In no way should this be construed as a knock against Google Drive, Dropbox, or other similar services (in fact, CoSchedule integrates with both Google Drive and Dropbox, in addition to including its own DAM product). But for their intended purposes, DAMs offer unique strengths that are worth taking advantage of if you’re serious about managing your assets.
Organized marketers are 397% more likely to say they’re successful. That isn’t a coincidence and those kinds of results don’t happen by accident either; it’s a byproduct of managing work and getting organized effectively so people can be mentally free to create and get their tasks done.
Asset management is part of the puzzle of getting organized. In fact, it might well be considered a foundational element that helps make your team’s day-to-day easier to manage by expediting workflows and eliminating lost time due to being unable to find what they need quickly.
You have a lot of options to choose from. Here’s a short list that you’ll likely find when looking around:
Whether you’re using a DAM or something else, you’ve decided you need to do a better job of managing assets. Where do you even start? One logical place to begin is to determine which types of files and other things need to be stored in one place for all stakeholders to access.
Here’s a basic set of criteria to follow:
This shouldn’t be too difficult, but it’s important to nail down before moving forward.
Assets get organized in folders, and folders need to be organized to keep things easy to find. This might seem like a no-brainer, but it can get somewhat complicated quickly (and cause problems and inefficiencies later on if it isn’t addressed up front).
Fortunately, this doesn’t have to be too difficult. Break down folders into a simple hierarchy that looks something like this:
When fully mapped out, your folder structure might look something like this:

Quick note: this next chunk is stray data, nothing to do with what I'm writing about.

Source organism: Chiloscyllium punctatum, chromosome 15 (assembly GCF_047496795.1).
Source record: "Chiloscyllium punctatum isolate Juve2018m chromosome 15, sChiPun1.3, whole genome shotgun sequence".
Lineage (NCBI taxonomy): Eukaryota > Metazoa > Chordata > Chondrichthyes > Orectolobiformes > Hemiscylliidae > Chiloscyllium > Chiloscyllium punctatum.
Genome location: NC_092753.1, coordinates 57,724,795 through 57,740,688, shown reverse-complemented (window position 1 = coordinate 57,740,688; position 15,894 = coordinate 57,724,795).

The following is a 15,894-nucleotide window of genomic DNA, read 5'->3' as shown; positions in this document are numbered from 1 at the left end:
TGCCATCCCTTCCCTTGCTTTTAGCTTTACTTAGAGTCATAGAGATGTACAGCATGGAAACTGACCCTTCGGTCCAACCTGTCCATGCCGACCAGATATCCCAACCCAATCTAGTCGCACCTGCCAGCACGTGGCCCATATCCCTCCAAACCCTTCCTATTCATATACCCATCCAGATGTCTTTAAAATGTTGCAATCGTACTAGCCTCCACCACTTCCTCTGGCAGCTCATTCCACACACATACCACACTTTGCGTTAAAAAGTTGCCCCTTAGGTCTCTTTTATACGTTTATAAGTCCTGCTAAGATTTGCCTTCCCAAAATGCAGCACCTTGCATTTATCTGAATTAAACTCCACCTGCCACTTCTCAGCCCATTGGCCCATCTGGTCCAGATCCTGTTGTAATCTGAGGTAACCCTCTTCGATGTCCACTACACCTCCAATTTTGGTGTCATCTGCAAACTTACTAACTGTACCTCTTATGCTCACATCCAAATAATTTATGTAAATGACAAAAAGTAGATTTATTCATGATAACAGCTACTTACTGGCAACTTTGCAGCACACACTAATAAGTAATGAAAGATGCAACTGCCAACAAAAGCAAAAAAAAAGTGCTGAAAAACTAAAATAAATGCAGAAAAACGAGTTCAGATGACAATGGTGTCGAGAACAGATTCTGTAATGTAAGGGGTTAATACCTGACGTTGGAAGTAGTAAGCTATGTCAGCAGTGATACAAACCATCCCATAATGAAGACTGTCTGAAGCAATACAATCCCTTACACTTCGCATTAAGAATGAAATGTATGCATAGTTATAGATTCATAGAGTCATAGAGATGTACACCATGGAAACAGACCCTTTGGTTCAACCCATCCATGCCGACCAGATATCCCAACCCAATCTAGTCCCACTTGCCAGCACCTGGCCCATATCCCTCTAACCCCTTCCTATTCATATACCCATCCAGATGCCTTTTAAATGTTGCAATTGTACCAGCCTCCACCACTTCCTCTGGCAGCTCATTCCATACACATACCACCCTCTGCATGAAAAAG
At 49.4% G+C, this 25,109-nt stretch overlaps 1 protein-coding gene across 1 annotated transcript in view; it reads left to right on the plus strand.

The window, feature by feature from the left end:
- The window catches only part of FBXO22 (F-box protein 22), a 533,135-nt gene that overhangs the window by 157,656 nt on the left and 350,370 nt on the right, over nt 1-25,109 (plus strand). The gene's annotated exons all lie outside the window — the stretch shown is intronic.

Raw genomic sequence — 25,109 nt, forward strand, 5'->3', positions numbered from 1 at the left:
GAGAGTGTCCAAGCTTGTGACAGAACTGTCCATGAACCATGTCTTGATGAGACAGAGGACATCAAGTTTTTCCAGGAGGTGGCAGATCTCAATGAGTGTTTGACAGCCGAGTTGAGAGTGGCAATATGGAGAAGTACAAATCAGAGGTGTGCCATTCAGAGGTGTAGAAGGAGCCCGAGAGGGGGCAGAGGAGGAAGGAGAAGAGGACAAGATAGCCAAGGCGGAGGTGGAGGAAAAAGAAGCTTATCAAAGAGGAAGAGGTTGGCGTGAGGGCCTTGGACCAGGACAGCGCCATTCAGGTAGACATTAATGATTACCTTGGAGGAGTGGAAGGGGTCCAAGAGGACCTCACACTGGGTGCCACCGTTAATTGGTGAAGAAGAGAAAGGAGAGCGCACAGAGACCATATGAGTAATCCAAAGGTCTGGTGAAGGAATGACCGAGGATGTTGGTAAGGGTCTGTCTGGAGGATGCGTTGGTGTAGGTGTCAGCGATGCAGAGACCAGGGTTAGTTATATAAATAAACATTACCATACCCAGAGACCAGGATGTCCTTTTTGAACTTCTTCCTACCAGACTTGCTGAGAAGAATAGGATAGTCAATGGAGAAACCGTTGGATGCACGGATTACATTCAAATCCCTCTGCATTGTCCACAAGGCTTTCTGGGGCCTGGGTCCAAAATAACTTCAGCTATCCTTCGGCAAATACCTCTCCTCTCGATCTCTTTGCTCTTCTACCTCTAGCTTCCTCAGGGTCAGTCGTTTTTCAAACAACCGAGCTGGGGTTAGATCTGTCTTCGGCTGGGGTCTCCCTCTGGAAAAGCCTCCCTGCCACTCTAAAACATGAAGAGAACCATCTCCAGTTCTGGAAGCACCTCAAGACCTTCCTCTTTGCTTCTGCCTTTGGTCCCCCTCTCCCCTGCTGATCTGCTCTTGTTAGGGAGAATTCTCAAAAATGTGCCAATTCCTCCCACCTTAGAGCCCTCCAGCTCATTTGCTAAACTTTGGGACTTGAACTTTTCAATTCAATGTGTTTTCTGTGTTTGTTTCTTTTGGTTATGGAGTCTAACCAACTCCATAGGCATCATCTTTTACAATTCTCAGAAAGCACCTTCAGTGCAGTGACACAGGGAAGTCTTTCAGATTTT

How often has someone sent you a file with a completely illegible file name? It makes it difficult to know exactly what files are before they’re opened, and even more difficult to actually keep organized. Since organization is the name of the game here, take the time to establish clear file naming conventions that you’ll use for all your assets.
If you’ve never heard of a file naming convention before, it’s simply a consistent format you use for naming files. Putting some guidelines in place makes it infinitely easier to keep assets organized so you can tell what things are and know where they go right away.
Here’s an example of a poorly-labelled file:
Just by glancing at that file, no one could know what this is. Now imagine trying to organize an entire series of folders with files that all look similarly vague. It’s a nightmare.
Now here are some examples of much better formats you can follow:
And here’s what these might look like when filled in:
For some types of projects, these may need to get more complicated (for example, video files might need to have things like aspect ratio included). In most cases though, they don’t need to be complex, so much as they just need to make it clear what things are.
A lot of this work is done in service of ensuring brand consistency (in addition to streamlining workflows by making those brand assets easier to find).
Keeping that consistency requires developing clear brand guidelines. If you don’t have documented brand standards, rules for logo usage, or anything of the sort, here are some essential resources to dig deeper into that subject (which might otherwise be a little outside the scope of this one post alone):
Getting asset management under control can make a massive difference in both your daily work. Tied with strong adherence to clear brand guidelines, it can improve how that work actually represents your company too.
And now that you have all the knowledge necessary to get started, you can enjoy those benefits fast without expending too much effort. Here are some final parting tips:
Here’s to a more organized future for your assets. Best of luck.